Debate about the cost of climate action is a recurring feature of Australian politics and has been central to the political turmoil of the last decade. Advocates for delaying or limiting climate action often point to modelling that claims to show the costs of action are very high.
Australia’s current climate targets, of 26% below 2005 levels by 2030, are inadequate and leave Australians exposed to large costs from increasing climate change. In the Paris Agreement, Australia agreed current targets were too low and must be increased. According to the Climate Change Authority, Australia’s targets should be at least 45% by 2030 to be in line with the Paris Agreement.
The Government says that ambitious targets (greater than 26%) would be “economy wrecking”, adopting this rhetoric from the Business Council of Australia (BCA). The Government has also seized on new modelling from economist Brian Fisher, who claims lower emissions would have a very high cost for Australia. Media commentators called the impacts “apocalyptic”.
These claims are outliers and not credible. The extensive literature on the cost of action contradicts claims from the BCA, Brian Fisher and the government. Higher ambition is possible with low to negligible economic impact.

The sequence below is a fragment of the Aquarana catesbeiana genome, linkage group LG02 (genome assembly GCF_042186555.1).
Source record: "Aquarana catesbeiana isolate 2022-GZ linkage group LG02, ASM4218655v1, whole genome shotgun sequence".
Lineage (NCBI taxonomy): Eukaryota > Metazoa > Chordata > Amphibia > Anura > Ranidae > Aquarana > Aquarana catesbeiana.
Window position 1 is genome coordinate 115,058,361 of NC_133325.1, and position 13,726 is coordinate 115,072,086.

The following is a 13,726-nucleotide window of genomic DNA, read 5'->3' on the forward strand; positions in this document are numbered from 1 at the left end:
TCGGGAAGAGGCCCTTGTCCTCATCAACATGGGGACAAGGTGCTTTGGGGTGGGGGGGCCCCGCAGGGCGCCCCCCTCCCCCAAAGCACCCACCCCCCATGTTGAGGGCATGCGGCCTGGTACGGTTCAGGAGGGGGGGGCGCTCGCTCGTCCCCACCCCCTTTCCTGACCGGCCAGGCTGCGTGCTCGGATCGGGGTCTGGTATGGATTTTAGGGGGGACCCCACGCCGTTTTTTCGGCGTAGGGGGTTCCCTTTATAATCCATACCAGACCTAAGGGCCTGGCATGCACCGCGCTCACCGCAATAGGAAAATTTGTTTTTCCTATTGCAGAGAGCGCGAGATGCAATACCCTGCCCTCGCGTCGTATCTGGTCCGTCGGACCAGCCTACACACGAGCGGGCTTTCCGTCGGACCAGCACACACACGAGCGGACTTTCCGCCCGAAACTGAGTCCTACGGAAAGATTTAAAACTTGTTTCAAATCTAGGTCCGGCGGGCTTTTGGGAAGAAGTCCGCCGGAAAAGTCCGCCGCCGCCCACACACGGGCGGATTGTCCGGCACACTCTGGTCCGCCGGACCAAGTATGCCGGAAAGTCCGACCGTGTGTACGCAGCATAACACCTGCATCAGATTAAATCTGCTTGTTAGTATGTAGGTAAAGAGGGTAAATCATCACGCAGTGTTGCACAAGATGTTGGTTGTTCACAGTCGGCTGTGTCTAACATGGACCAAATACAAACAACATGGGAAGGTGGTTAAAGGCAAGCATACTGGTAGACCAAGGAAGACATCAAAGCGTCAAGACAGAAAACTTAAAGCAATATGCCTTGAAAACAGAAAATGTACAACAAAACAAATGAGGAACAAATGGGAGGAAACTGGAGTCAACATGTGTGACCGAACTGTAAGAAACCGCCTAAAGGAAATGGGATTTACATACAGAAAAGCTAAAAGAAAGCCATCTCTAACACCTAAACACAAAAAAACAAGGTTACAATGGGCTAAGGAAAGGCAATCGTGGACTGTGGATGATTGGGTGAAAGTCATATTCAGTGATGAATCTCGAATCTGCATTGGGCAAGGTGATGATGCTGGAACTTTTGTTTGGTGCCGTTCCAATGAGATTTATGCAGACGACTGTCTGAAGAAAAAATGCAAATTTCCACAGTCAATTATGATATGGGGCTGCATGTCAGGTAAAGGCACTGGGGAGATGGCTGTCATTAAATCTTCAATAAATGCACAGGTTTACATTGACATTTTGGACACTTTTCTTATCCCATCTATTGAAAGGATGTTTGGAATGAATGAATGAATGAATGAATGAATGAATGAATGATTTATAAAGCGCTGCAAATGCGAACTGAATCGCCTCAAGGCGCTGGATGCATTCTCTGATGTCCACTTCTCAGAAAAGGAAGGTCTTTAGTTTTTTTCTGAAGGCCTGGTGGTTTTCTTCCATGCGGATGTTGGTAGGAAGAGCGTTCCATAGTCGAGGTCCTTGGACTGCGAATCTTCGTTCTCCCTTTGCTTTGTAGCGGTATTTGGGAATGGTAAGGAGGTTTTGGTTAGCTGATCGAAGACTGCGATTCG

This report examines 22 reports modelling higher ambition emission reductions by 2030.
19 reports are from the last five years alone, in peer reviewed journals, and from academics, government agencies and consultants. This report also considers the three major Treasury reports from 2008 to 2013.
10 of the reports consider economy wide impacts.
12 reports look exclusively at electricity, including 5 modelling 100% renewable energy.
None of these reports show action on climate change is ‘economy wrecking’. All of them show the cost is very small compared to ongoing economic growth. Some reports show positive benefits from action, even without considering avoided climate change.